I need to bleed the master itself then move to the booster.

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PostPosted: Thu Aug 21, 2014 8:47 am 
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Joined: Thu Oct 30, 2008 9:34 pm
Posts: 105
Location: Torrington
Just some general tips from my experience in bleeding brakes. Not a mechanic but have done it countless times.

If the master cylinder was changed I would bleed it 1st, if it was not changed then I wouldn't bother. I go from farthest to closest as you state, and often make a few laps around the car if I am having trouble reducing pedal travel. (I have much, much better luck pushing the fluid in the bleeding process with the brake pedal rather than trying to suck it through with a Mityvac.)

If I have gone around the car much more than three times with the pedal still going to the floor, I usually leave the car for a few nights and come back to find that the brakes now feel firm with the pedal nice and high; my theory is that the last few elusive bubbles often find their way out to the fluid reservoir.

On my 53 Chevy I changed all four wheel cylinders and must have done 10 laps around that car. The brakes would only grab with the pedal nearly to the firewall no matter what I did. The Bel sat for the winter and when I pulled it out in the spring; beautiful solid brake pressure high on the pedal; it was like magic.

I think Keebler Elves work on my cars when I sleep.


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PostPosted: Thu Aug 21, 2014 9:33 am 
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Joined: Wed Apr 09, 2008 5:53 pm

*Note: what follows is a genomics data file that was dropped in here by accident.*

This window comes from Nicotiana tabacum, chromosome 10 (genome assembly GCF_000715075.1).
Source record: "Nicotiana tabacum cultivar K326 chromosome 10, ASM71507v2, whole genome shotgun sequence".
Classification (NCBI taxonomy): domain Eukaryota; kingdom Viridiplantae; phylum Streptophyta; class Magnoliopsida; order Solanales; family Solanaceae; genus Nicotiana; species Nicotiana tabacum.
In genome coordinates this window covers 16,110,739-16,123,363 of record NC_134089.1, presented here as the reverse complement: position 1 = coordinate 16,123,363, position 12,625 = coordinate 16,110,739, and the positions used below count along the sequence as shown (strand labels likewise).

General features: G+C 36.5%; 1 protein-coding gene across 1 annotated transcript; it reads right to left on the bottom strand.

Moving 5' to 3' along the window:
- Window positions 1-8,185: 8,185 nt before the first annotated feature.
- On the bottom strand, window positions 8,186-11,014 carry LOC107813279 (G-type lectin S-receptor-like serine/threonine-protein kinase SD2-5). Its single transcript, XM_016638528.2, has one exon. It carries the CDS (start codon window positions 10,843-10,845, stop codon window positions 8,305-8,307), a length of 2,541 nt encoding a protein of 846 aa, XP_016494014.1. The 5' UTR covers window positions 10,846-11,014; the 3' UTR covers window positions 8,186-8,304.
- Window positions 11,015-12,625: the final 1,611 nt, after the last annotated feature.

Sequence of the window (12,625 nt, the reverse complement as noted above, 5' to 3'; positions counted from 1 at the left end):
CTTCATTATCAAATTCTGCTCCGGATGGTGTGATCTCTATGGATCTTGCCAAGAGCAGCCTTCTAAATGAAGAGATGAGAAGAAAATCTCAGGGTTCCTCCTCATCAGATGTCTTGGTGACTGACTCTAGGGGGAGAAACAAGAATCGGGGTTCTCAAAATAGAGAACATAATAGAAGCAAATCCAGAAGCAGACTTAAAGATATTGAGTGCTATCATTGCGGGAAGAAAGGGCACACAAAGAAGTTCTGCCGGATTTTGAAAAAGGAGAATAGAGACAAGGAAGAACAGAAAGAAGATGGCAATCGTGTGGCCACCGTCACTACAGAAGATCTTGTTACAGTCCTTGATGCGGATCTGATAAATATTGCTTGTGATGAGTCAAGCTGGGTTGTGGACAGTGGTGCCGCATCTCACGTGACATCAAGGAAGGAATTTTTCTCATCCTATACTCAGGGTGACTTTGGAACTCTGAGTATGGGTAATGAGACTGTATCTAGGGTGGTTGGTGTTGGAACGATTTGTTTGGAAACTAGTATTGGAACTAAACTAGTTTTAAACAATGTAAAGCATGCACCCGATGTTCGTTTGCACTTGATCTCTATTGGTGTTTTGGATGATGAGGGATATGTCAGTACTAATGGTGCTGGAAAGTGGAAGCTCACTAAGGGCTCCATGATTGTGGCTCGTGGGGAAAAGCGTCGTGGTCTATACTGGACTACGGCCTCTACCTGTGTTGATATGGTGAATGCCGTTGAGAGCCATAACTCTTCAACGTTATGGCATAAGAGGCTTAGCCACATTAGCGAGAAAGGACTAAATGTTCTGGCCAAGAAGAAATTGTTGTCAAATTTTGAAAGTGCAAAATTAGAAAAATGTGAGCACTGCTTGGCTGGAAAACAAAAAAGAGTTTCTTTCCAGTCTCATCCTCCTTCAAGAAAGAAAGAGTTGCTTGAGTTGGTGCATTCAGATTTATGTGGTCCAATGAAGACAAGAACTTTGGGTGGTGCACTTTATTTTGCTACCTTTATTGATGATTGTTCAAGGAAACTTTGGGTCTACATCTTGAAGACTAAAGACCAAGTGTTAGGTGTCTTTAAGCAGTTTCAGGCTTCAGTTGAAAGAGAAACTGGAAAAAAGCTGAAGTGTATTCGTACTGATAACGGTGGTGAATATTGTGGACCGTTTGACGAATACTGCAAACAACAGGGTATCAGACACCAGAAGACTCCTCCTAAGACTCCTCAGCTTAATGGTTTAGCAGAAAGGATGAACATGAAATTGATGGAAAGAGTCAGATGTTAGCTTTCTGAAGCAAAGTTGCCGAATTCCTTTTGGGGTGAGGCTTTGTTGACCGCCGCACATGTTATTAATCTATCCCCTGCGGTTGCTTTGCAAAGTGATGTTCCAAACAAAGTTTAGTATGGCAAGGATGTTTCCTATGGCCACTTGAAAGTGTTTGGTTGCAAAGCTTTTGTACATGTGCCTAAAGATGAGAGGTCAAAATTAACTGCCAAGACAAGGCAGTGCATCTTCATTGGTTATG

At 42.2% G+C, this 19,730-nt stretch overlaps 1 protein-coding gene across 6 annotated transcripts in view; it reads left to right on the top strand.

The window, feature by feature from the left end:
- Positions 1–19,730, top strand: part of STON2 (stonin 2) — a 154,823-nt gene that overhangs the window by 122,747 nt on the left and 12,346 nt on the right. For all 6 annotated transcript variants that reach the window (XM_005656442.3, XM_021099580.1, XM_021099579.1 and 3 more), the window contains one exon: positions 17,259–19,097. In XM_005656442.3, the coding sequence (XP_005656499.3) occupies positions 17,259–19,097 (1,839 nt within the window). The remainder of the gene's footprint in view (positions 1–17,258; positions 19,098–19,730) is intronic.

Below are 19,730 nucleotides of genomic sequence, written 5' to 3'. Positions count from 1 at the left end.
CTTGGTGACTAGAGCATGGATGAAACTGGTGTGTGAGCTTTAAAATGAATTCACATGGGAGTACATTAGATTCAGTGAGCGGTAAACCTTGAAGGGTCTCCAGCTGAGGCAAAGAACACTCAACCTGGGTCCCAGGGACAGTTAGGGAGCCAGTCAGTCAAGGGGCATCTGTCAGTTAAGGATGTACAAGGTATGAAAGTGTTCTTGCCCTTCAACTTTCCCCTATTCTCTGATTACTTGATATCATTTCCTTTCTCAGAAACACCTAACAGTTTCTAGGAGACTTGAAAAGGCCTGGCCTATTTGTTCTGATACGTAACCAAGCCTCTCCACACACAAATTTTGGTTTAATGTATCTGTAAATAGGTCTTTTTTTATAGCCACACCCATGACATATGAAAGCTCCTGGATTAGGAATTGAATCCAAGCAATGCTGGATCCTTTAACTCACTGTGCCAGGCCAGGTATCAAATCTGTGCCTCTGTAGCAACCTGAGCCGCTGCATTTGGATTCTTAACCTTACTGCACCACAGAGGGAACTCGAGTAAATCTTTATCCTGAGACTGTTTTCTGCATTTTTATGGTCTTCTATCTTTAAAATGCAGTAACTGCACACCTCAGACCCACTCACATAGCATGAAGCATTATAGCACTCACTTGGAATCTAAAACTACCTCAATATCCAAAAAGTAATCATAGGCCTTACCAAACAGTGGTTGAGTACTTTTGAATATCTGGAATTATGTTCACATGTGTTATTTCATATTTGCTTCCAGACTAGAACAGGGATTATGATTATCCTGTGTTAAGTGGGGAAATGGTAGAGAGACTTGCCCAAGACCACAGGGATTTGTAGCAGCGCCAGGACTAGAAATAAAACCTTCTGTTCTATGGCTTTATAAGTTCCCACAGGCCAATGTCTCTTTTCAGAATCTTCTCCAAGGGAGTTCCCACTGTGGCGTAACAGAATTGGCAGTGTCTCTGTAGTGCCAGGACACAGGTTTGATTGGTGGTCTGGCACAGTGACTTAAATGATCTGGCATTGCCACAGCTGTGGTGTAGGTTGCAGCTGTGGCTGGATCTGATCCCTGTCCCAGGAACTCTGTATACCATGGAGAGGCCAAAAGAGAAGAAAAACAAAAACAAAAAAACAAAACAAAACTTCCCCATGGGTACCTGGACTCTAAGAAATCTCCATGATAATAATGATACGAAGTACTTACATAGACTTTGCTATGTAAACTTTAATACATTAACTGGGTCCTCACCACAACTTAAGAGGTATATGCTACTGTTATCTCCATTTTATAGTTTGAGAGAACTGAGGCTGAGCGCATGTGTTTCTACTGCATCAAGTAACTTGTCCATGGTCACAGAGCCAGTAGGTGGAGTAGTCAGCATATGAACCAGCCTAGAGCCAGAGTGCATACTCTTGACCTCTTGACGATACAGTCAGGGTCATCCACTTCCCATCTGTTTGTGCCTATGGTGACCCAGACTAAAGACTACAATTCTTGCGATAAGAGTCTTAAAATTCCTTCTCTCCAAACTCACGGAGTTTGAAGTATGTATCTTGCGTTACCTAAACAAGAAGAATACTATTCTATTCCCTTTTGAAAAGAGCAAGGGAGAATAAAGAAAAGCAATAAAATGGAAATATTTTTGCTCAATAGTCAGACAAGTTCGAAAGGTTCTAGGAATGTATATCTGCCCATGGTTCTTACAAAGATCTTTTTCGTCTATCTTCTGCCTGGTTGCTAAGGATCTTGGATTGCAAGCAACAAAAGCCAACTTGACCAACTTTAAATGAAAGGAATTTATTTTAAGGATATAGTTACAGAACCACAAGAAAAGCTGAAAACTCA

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Location: CT
["I think Keebler Elves work on my cars when I sleep"].

:lol:

I think those same elves drain my bank accounts while I sleep. Maybe they're using my money to fix your car?!!

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PostPosted: Sat Sep 06, 2014 8:19 am 
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Joined: Wed Jul 23, 2008 2:38 pm
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Location: rhode island
Best way is to bench bleed the master before installing, running tubes from the ports back into the reservoir....but you can do this on the vehicle as well, ...pump until air bubbles are gone. Hook up lines, pump pedal slowly a few times, hold onto floor with a stick or other implement, now crack master lines and make sure no air bubbles. Repeat if so. Now start with furthest, and use a Bottle half filled with brake fluid. Crack bleeder....hook hose to bleeder and submerge in fluid. Pump until you see NO air bubbles. Without fluid, you can't see AIR. This is the fool proof way. You also have to make sure rears are adjusted, then there is pedal adjustment, then there is the rod adjustment from the booster to master. and hopefully you didn't drop the ring in the booster. (I don't think you did from the sounds of it)


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PostPosted: Sat Sep 06, 2014 11:05 am 
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Joined: Sat Jun 01, 2013 5:38 pm
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Location: Orange, CT
Thanks Paul I had it installed already so I just bled the master again and it solved the problem. I'd still like to get a rebuild kit for the booster but I don't know if they still make them. If so I'd have two boosters.

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PostPosted: Wed Jul 27, 2016 11:03 pm 
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Joined: Sat Jun 01, 2013 5:38 pm
Posts: 539
Location: Orange, CT
Late reply but I eneded up getting a rebuilt A1 Cardone booster and I HAVE BRAKES!
I had to paint it black and installed it twice due to forgetting the fork that goes on the pedal but man I can stop on a quarter now. I'd say a dime but the brakes still arent' like modern cars.
I'm now 89% safe.

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PostPosted: Thu Jul 28, 2016 6:47 am 
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Location: CT
You sure didn't look as if you had any problems at Lime Rock last week. :thumbs_up:

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PostPosted: Thu Jul 28, 2016 4:18 pm 
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Location: Orange, CT
Well I try to stay off them as much as possible.
If I had to do an emergency stop it just wouldn't happen.
Braking was a well planned event.